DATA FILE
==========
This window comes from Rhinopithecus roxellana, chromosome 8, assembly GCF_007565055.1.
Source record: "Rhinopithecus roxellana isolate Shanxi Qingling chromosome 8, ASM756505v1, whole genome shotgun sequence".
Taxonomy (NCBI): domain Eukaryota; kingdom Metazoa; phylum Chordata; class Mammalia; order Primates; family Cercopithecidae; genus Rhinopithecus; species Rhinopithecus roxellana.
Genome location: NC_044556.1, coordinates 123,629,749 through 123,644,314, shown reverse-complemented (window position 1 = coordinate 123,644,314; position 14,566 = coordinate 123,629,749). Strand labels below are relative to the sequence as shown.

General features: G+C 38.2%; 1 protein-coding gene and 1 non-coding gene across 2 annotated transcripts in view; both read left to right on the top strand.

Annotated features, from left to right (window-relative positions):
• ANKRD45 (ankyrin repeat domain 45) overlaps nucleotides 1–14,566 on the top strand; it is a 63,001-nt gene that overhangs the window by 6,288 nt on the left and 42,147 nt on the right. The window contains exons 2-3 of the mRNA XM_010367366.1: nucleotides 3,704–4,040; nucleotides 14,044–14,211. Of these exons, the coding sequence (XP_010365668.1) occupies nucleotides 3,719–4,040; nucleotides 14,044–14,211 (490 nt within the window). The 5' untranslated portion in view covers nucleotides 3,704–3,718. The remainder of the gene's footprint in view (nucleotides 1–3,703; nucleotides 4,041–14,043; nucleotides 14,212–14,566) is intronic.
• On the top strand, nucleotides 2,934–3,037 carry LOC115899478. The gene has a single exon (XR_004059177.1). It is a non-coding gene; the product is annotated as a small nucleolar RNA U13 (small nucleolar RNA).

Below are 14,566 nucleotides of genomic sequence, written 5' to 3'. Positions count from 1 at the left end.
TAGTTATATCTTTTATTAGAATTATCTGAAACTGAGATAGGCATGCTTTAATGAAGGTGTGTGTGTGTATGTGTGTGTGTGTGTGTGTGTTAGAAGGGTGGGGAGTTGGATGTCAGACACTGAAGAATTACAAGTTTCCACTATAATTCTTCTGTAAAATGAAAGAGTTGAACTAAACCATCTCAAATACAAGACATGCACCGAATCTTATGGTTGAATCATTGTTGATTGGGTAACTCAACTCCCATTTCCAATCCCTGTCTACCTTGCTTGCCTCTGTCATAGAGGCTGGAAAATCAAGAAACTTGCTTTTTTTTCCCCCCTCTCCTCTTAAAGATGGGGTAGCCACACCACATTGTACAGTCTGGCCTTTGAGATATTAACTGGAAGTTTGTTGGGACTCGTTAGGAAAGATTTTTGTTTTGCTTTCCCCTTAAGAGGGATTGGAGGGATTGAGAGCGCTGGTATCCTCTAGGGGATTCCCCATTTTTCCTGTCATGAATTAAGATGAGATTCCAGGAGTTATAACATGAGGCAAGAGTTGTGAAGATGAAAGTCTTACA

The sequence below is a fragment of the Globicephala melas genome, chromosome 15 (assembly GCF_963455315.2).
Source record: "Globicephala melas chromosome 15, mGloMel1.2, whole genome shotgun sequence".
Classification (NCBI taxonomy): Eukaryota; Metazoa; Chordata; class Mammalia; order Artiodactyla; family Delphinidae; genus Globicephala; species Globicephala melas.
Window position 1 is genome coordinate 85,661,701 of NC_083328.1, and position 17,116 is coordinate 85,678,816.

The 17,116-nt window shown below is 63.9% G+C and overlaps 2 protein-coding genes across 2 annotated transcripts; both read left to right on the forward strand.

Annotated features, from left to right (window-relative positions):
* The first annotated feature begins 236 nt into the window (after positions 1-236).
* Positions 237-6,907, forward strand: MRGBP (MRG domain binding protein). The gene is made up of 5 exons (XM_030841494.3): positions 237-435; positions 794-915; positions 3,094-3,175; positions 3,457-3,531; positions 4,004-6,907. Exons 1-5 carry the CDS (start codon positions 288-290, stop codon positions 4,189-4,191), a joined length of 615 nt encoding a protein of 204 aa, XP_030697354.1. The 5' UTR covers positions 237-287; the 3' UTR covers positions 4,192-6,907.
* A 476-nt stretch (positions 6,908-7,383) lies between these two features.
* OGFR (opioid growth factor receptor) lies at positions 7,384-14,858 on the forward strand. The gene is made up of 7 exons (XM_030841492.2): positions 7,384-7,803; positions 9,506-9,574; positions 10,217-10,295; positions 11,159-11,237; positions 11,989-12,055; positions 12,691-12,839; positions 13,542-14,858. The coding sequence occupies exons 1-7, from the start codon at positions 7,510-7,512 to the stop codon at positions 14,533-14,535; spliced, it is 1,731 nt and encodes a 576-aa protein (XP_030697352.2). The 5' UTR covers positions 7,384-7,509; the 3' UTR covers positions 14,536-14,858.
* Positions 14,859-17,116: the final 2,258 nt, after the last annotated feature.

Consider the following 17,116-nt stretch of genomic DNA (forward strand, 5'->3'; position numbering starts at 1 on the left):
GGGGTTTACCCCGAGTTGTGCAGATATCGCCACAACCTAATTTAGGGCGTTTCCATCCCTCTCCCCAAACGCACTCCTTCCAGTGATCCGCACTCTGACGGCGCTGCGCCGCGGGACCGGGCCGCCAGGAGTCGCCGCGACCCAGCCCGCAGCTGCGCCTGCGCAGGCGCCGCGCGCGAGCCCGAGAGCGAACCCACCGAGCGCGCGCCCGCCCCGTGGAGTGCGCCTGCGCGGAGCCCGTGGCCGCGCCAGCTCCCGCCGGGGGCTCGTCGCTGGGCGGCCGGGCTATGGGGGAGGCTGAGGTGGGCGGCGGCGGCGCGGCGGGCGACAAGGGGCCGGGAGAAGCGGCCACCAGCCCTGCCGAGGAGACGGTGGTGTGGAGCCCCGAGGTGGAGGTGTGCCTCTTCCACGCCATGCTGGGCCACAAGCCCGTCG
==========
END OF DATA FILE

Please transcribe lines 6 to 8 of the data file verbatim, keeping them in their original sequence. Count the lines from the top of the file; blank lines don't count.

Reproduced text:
Annotated features, from left to right (window-relative positions):
• ANKRD45 (ankyrin repeat domain 45) overlaps nucleotides 1–14,566 on the top strand; it is a 63,001-nt gene that overhangs the window by 6,288 nt on the left and 42,147 nt on the right. The window contains exons 2-3 of the mRNA XM_010367366.1: nucleotides 3,704–4,040; nucleotides 14,044–14,211. Of these exons, the coding sequence (XP_010365668.1) occupies nucleotides 3,719–4,040; nucleotides 14,044–14,211 (490 nt within the window). The 5' untranslated portion in view covers nucleotides 3,704–3,718. The remainder of the gene's footprint in view (nucleotides 1–3,703; nucleotides 4,041–14,043; nucleotides 14,212–14,566) is intronic.
• On the top strand, nucleotides 2,934–3,037 carry LOC115899478. The gene has a single exon (XR_004059177.1). It is a non-coding gene; the product is annotated as a small nucleolar RNA U13 (small nucleolar RNA).